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|ISO 639-2 / 5||cus|
The Cushitic languages are a branch of the Afroasiatic language family. They are spoken primarily in the Horn of Africa (Djibouti, Eritrea, Ethiopia and Somalia), as well as the Nile Valley (Sudan and Egypt), and parts of the African Great Lakes region (Tanzania and Kenya) by Cushitic peoples.
The Cushitic languages with the greatest number of total speakers are Oromo (25 million), Somali (16.2 million), Beja (3.2 million), Sidamo (3 million), and Afar (2 million). Oromo is the working language of the Oromia Region in Ethiopia. Somali is one of two official languages of Somalia, and as such is the only Cushitic language accorded official language status at the country level. It also serves as a language of instruction in Djibouti, and as the working language of the Somali Region in Ethiopia. Beja, Afar, Blin and Saho, the languages of the Cushitic branch of Afroasiatic that are spoken in Eritrea, are languages of instruction in the Eritrean elementary school curriculum. The constitution of Eritrea also recognizes the equality of all natively spoken languages. Additionally, Afar is a language of instruction in Djibouti, as well as the working language of the Afar Region in Ethiopia.
The phylum was first designated as Cushitic around 1858. Historical linguistic analysis and archaeogenetics indicate that the languages spoken in the ancient Kerma culture of what is now southern Egypt and northern Sudan, as well as those spoken in the Savanna Pastoral Neolithic culture of the Great Lakes region, likely belonged to the Cushitic branch of the Afroasiatic family.
The Cushitic languages are usually considered to include the following branches:
This classification has not been without contention, and many other classifications have been proposed over the years.
|Greenberg (1963)||Hetzron (1980)||Fleming (post-1981)||Orel & Stobova (1995)|
|Diakonoff (1996)||Militarev (2000)||Tosco (2000)||Ehret (2011)|
(Does not include Omotic)
Beja is part of the Cushitic branch of the Afroasiatic family, constituting the only member of the Northern Cushitic subgroup. As such, Beja contains a number of linguistic innovations that are unique to it, as is also the situation with the other subgroups of Cushitic (e.g. idiosyncratic features in Agaw or Central Cushitic). Hetzron (1980) argues that Beja therefore may comprise an independent branch of the Afroasiatic family. However, this suggestion has been largely ignored by the linguistic community. The characteristics of Beja that differ from those of other Cushitic languages are instead generally acknowledged as normal branch variation. These unique features are also attributed to the fact that the Beja language, along with the Saho-Afar dialect cluster, are the most conservative forms of Cushitic speech.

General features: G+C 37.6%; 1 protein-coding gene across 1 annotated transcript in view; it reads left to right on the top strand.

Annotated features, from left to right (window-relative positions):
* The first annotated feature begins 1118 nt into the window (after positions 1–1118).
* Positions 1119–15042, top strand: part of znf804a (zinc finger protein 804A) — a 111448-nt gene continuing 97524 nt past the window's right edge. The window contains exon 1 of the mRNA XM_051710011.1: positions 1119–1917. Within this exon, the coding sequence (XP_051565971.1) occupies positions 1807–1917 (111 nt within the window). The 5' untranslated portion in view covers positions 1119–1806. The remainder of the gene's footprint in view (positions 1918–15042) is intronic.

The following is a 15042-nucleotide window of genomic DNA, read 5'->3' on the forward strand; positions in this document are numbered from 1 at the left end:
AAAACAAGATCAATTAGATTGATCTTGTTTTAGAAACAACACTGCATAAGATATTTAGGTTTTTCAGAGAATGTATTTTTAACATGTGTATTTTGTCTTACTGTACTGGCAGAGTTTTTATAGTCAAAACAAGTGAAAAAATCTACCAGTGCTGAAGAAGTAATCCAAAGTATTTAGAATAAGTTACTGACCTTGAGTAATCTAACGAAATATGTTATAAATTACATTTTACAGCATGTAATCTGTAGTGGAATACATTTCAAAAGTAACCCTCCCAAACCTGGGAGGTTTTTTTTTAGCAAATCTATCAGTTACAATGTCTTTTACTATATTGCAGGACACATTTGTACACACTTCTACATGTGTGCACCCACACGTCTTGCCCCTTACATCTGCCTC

Joseph Halévy (1873) identified linguistic similarities shared between Beja and other neighboring Cushitic languages (viz. Afar, Agaw, Oromo and Somali). Leo Reinisch subsequently grouped Beja with Saho-Afar, Somali and Oromo in a Lowland Cushitic sub-phylum, representing one half of a two-fold partition of Cushitic. Moreno (1940) proposed a bipartite classification of Beja similar to that of Reinisch, but lumped Beja with both Lowland Cushitic and Central Cushitic. Around the same period, Enrico Cerulli (c. 1950) asserted that Beja constituted an independent sub-group of Cushitic. During the 1960s, Archibald N. Tucker (1960) posited an orthodox branch of Cushitic that comprised Beja, East Cushitic and Agaw, and a fringe branch of Cushitic that included other languages in the phylum. Although also similar to Reinisch's paradigm, Tucker's orthodox-fringe dichotomy was predicated on a different typological approach. Andrzej Zaborski (1976) suggested, on the basis of genetic features, that Beja constituted the only member of the North Cushitic sub-phylum. Due to its linguistic innovations, Robert Hetzron (1980) argued that Beja may constitute an independent branch of the Afroasiatic family. Hetzron's suggestion was arrived at independently, and was criticized or rejected by other linguists (Zaborski 1984 & 1997; Tosco 2000; Morin 2001). Appleyard (2004) later also demonstrated that the innovations in Beja, which Hetzron had identified, were centered on a typological argument involving a presumed change in syntax and also consisted of only five differing Cushitic morphological features. Marcello Lamberti (1991) elucidated Cerulli's traditional classification of Beja, juxtaposing the language as the North Cushitic branch alongside three other independent Cushitic sub-phyla, Lowland Cushitic, Central Cushitic and Sidama. Didier Morin (2001) assigned Beja to Lowland Cushitic on the grounds that the language shared lexical and phonological features with the Afar and Saho idioms, and also because the languages were historically spoken in adjacent speech areas. However, among linguists specializing in the Cushitic languages, Cerulli's traditional paradigm is accepted as the standard classification for Beja.